Anne Frank cantata opens Houston Chamber Choir season on a somber note

Mon Sep 23, 2019 at 12:07 pm
By Steven Brown
Soprano Laura Broscow portrayed Anne Frank in Houston Chamber Choir’s performance of James Whitbourn’s Annelies Sunday at the Holocaust Museum Houston. Photo: Hung L. Truong

James Whitbourn’s cantata Annelies grows from powerful material: the diary of Holocaust victim Anne Frank, whose full name was Annelies Marie Frank. 

Thanks to its poignant and still-relevant story, the 70-minute work led two Houston cultural groups to join forces. The Houston Chamber Choir opened its season with Annelies, and Holocaust Museum Houston hosted the performances in the center’s new Herzstein Theater, a 200-seat venue that opened this summer.

Premiered in England in 2005, Annelies’ music may not equal the emotional impact of Frank’s words, but the score contains telling passages, and the choir’s polish and conviction drove them home Sunday afternoon.

Whitbourn, a Briton with extensive experience as a composer and producer for the BBC, crafted the cantata alongside British author Melanie Challenger, who translated the diary excerpts that make up most of the libretto. In an introductory talk from the stage Sunday, Whitbourn said the pair won permission to quote Frank’s words thanks to a cousin of hers they invited to a showcase of the work-in-progress.

The completed work interweaves Frank’s description of her family’s unfolding saga–from their planning to hide from the Nazis through their life in seclusion, capture and imprisonment–with her meditations on the world around her. “Beauty remains, even in misfortune,” she reflects at one point. “One who is happy will make others happy, one who has courage will never die in misery.”

For the diary’s most personal reflections, Annelies casts a soprano soloist as Anne herself. While Whitbourn’s original scoring marshals an orchestra, his own scaled-down version–employed Sunday–condenses the forces down to violin, clarinet, cello and piano.

In keeping with the directness of Frank’s words, Annelies’ music gravitates towards simple lyricism. While that often has a pensive, melancholy cast, brightness sometimes breaks through: When Frank imagines the sunshine bathing chestnut trees and seagulls, a gentle waltz tune helps her thoughts take flight.

The spare, stark music that evokes the secrecy in the family’s hiding place and the fear that sometimes grips them is especially haunting. Sometimes the score gains impact by doing the opposite of what’s obvious: As the city is being bombed, the choir describes the conflagration in still, calm phrases–then explodes as it conjures up the fear gripping Frank. 

Sometimes the score works less well. A march melody that’s obviously meant to evoke resoluteness is a little too catchy; if the words were removed, it could pass for an Astor Piazzolla tango. When Frank describes daily life in the hiding place, the hale-and-hearty music harkens back to the World War I hit “It’s a Long Way to Tipperary.” Whitbourn must have had a reason for linking that to a teenager in World War II Holland, but it’s hardly evident from listening.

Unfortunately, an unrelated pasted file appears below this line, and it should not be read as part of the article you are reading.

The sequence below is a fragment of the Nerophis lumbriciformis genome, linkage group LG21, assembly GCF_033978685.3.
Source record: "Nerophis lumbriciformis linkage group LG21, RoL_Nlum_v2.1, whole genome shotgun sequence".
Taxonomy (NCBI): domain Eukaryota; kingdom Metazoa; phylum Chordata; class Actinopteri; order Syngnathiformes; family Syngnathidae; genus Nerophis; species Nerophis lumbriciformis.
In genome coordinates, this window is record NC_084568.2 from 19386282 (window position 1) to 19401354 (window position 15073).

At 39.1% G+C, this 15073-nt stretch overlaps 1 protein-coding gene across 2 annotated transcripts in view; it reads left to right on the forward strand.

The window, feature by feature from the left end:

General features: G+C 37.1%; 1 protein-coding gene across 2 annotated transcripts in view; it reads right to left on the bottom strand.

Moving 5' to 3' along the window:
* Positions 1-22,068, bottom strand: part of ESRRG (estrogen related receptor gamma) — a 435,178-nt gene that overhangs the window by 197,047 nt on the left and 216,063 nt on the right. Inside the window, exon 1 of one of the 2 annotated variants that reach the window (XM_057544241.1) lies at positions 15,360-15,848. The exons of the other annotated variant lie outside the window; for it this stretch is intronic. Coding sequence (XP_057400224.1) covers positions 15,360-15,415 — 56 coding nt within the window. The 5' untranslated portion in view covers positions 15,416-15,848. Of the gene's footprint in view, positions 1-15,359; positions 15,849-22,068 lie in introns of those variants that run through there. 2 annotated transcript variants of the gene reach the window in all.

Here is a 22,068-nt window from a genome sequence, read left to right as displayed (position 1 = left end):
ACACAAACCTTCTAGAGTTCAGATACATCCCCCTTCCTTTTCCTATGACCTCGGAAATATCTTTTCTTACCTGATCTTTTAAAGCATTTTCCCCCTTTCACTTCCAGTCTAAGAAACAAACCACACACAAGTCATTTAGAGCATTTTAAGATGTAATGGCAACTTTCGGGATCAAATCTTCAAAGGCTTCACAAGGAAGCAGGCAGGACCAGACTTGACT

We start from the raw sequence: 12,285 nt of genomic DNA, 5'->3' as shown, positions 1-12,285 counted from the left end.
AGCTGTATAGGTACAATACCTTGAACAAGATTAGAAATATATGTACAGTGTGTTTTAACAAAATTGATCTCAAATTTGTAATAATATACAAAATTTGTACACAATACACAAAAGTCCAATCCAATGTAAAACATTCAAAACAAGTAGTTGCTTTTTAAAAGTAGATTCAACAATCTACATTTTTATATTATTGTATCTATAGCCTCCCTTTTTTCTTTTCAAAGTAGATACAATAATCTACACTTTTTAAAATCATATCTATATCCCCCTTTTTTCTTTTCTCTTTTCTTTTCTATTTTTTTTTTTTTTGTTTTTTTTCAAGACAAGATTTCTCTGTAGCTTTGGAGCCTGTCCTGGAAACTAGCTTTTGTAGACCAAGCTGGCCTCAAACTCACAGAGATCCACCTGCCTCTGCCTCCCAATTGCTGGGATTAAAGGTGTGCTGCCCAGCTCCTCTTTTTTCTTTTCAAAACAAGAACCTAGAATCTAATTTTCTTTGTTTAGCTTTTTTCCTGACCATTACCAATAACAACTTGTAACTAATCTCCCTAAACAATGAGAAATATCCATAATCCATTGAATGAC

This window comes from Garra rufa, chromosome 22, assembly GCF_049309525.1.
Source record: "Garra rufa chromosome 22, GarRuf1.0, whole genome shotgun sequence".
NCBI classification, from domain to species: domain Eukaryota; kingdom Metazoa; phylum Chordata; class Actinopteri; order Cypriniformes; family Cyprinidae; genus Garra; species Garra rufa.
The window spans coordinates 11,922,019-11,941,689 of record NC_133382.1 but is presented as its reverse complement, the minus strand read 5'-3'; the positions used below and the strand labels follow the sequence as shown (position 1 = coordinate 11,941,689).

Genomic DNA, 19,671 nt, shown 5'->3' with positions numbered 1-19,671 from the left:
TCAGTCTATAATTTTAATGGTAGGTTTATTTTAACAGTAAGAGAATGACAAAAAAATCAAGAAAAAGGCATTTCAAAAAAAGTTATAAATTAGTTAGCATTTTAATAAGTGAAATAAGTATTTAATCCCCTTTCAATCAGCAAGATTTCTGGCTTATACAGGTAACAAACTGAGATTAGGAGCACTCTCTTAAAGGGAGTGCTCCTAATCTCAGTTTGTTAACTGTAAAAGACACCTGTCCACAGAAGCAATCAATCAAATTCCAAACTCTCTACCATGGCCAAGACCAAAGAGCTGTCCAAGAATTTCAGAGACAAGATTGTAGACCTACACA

Conductor Robert Simpson and the choir gave Annelies a theatrical tinge. Wearing street clothes that could have come from decades ago–and maybe did–the choir evoked a 1940s populace. Soprano Laura Broscow, portraying Frank, sat at a writing table with pen and diary, rising when it was time to sing. 

But the work’s drama was strongly conveyed through the singing.  The choir’s poise and expressiveness revealed the emotion in Whitbourn’s lyricism. When the music described secrecy and wariness, the group’s hushed tone put across the tension. 

The choir’s sweet, gentle vocalism let it savor the Schubertian euphony of a prayer in German–Frank’s parents’ native language.

Though soprano Broscow is a young adult, her voice’s brightness helped suggest a teenager’s youth and spirit. She sang with a fervor that captured Frank’s before-her-time emotional maturity.

The instrumental group–violinist Ling Ling Huang, clarinetist Rebecca Tobin, cellist Steve Estes and pianist Andreea Muţ–enhanced the score’s atmosphere, especially in moments of mystery or stillness. Huang played at times with a fullness and ardor that practically turned the violin into Frank’s alter ego.

The Holocaust Center’s new theater served the performers well. No mere lecture hall, the venue offered a thrust stage with more than enough room for a choir of 25 and the instrumental group. 

The seating, rising amphitheater-style, offered the audience clear views of the stage. And while the acoustic obviously doesn’t offer cathedral-style glow, the singing and playing came across crisply and clearly. The theater could offer other chamber-sized music groups a congenial showcase.

The Houston Chamber Choir will perform “By Local,” a program featuring music by Houston-area composers, at 7:30 p.m. Nov. 16 at South Main Baptist Church.; 713-224-5566

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